- 27 Views
- Uploaded on
- Presentation posted in: General

Chapter 5. Questions and Problems. 1. Simple Interest versus Compound Interest

Chapter 5

Download Policy: Content on the Website is provided to you AS IS for your information and personal use and may not be sold / licensed / shared on other websites without getting consent from its author.While downloading, if for some reason you are not able to download a presentation, the publisher may have deleted the file from their server.

- - - - - - - - - - - - - - - - - - - - - - - - - - E N D - - - - - - - - - - - - - - - - - - - - - - - - - -

Chapter 5

Questions and Problems

- 1. Simple Interest versus Compound Interest
- Bandung Bank pays 7 percent simple interest on its savings account balances, whereas Surabaya Bank pays 7 percent interest compounded annually. If you made a 20,000 baht deposit in each bank, how much more money would you earn from your Surabaya Bank account at the end of 10 years?

- 1.The simple interest per year is:
- ฿20,000 × .07 = ฿1,400
- So after 10 years you will have:
- ฿1,400 × 10 = ฿14,000 in interest.
- The total balance will be ฿20,000 + 14,000 = ฿34,000
- With compound interest we use the future value formula:
- FV = PV(1 +r)t
- FV = ฿20,000(1.07)10 = ฿39,343.03
- The difference is:
- ฿39,343.03 – 34,000 = ฿5,343.03

- 6. Calculating Interest Rates
- Assume the total cost of a college education in Singapore will be SGD 250,000 when your child enters college in 18 years. You presently have SGD 43,000 to invest. What annual rate of interest must you earn on your investment to cover the cost of your child's college education?

- 6.
- To answer this question, we can use either the FV or the PV formula. Both will give the same answer since they are the inverse of each other. We will use the FV formula, that is:
- FV = PV(1 + r)t
- Solving for r, we get:
- r = (FV / PV) 1 / t – 1
- r = (SGD 250,000 / SGD 43,000)1/18 – 1 = 10.27%

- 7. Calculating the Number of Periods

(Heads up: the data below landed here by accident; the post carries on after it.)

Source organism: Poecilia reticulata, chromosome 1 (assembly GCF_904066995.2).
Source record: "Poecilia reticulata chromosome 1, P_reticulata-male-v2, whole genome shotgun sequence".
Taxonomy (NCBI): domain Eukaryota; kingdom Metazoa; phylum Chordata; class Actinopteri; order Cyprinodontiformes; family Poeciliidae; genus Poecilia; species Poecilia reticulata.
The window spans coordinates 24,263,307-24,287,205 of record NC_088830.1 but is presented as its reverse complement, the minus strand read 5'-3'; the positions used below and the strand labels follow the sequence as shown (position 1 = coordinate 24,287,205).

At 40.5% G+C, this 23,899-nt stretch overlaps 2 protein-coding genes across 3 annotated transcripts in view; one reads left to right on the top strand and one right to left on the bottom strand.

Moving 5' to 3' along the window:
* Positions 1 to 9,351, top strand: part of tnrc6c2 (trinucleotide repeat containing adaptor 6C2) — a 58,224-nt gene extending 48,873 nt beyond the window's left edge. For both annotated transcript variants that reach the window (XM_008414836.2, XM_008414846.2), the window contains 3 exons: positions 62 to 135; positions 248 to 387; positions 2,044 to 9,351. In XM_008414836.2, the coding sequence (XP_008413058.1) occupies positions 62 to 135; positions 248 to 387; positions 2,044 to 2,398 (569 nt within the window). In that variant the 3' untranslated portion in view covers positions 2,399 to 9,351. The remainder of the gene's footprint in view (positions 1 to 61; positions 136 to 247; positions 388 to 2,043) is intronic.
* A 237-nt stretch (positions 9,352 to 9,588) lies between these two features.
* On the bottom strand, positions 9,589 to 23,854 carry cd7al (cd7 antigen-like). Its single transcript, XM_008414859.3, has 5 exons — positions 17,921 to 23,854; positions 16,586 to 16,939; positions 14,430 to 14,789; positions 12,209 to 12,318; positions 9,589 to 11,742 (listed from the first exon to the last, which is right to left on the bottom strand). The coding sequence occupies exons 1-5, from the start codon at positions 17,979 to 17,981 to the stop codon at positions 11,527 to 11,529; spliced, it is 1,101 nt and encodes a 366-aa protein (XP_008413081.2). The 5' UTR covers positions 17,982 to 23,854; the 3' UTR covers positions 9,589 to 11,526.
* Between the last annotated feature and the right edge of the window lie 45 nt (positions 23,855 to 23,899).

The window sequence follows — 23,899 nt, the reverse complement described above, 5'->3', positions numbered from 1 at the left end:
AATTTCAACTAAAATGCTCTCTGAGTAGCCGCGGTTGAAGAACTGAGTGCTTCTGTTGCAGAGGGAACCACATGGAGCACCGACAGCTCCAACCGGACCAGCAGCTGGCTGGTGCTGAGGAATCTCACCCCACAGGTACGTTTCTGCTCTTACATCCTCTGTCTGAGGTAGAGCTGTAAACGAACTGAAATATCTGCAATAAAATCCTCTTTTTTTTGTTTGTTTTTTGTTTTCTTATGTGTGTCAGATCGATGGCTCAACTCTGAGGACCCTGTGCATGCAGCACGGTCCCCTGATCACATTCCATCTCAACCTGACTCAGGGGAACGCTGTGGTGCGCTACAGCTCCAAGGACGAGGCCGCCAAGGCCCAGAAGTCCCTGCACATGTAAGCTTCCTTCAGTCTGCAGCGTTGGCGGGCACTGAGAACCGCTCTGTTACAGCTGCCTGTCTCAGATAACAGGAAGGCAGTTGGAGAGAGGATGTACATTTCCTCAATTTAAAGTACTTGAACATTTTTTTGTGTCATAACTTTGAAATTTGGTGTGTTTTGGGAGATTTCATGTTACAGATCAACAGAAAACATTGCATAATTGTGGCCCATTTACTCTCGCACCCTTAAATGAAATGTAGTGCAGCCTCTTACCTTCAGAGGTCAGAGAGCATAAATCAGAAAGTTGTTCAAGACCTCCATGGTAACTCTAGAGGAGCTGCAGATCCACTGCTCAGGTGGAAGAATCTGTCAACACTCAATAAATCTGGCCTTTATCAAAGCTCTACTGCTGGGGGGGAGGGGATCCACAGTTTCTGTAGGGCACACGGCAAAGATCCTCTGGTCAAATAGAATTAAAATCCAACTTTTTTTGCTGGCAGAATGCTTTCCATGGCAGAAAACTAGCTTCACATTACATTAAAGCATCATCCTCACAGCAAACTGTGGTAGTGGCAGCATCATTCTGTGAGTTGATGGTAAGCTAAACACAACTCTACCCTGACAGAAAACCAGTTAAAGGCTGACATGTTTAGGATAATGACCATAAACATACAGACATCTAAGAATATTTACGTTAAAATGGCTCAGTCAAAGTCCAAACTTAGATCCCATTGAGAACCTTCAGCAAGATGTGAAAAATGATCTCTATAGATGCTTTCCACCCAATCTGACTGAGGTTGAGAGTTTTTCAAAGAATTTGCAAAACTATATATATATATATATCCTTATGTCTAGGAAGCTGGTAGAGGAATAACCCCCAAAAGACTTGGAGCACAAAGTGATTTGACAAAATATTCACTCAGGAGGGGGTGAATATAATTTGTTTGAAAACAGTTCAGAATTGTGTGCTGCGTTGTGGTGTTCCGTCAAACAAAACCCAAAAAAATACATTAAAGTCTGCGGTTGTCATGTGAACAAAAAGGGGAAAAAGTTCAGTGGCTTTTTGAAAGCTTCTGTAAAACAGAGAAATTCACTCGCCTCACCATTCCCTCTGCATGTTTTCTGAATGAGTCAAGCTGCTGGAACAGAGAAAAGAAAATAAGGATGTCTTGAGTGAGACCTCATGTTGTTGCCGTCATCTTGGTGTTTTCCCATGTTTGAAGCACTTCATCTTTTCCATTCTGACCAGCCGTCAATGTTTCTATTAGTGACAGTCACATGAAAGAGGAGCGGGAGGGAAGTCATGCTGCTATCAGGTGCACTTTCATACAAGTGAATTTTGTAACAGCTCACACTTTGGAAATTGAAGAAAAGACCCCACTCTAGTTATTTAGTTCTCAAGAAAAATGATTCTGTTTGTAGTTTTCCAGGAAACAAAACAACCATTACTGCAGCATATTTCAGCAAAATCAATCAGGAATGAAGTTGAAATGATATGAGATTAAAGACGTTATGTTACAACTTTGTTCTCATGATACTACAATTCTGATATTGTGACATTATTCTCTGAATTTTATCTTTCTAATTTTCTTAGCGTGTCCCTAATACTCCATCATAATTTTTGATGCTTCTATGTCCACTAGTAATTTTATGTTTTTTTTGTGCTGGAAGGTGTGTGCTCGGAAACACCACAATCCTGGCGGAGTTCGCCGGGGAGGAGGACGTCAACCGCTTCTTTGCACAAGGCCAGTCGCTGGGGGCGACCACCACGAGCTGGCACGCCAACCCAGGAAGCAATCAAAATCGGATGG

- At 9 percent interest, how long does it take to double your money? To quadruple it?

- 7.
- To find the length of time for money to double, triple, etc., the present value and future value are irrelevant as long as the future value is twice the present value for doubling, three times as large for tripling, etc. To answer this question, we can use either the FV or the PV formula. Both will give the same answer since they are the inverse of each other. We will use the FV formula, that is:
- FV = PV(1 + r)t
- Solving for t, we get:
- t = ln(FV / PV) / ln(1 + r)

- The length of time to double your money is:
- FV = $2 = $1(1.09)t
- t = ln 2 / ln 1.09 = 8.04 years
- The length of time to quadruple your money is:
- FV = $4 = $1(1.09)t
- t = ln 4 / ln 1.09 = 16.09 years

- 9. Calculating the Number of Periods
- You're trying to save to buy a new €150,000 Fen-art. You have €40,000 today that can be invested at your bank. The bank pays 4 percent annual interest on its accounts. How long will it be before you have enough to buy the car?

- 9.To answer this question, we can use either the FV or the PV formula. Both will give the same answer since they are the inverse of each other. We will use the FV formula, that is:
- FV = PV(1 + r)t
- Solving for t, we get:
- t = ln(FV / PV) / ln(1 + r)
- t = ln (€150,000 / €40,000) / ln 1.04 = 33.70 years

- 17. Calculating Present Values
- Suppose you are still committed to owning a €150,000 Ferrari (see Question 9). If you believe your mutual fund can achieve an 18 percent annual rate of return and you want to buy the car in 10 years on the day you turn 30, how much must you invest today?

- 17.To find the PV of a lump sum, we use:
- PV = FV / (1 + r)t
- PV = €150,000 / (1.18)10 = €28,659.67

- 18. Calculating Future Values
- You have just made your first 250,000 yen contribution to your retirement account. Assuming you earn a 10 percent rate of return and make no additional contributions, what will your account be worth when you retire in 45 years? What if you wait 10 years before contributing? (Does this suggest an investment strategy?)

- 18.To find the FV of a lump sum, we use:
- FV = PV(1 + r)t
- FV = ¥250,000 (1.10)45 = ¥18,222,620.92
- FV = ¥250,000 (1.10)35 = ¥7,025,609.21
- Better start early!

- 19. Calculating Future Values
- You are scheduled to receive 402,500 rupees in two years. When you receive it, you will invest it for six more years at 6.5 percent per year. How much will you have in eight years?

- 19. We need to find the FV of a lump sum. However, the money will only be invested for six years, so the number of periods is six.
- FV = PV(1 + r)t
- FV = INR 402,500(1.065)6 = INR 587,304.77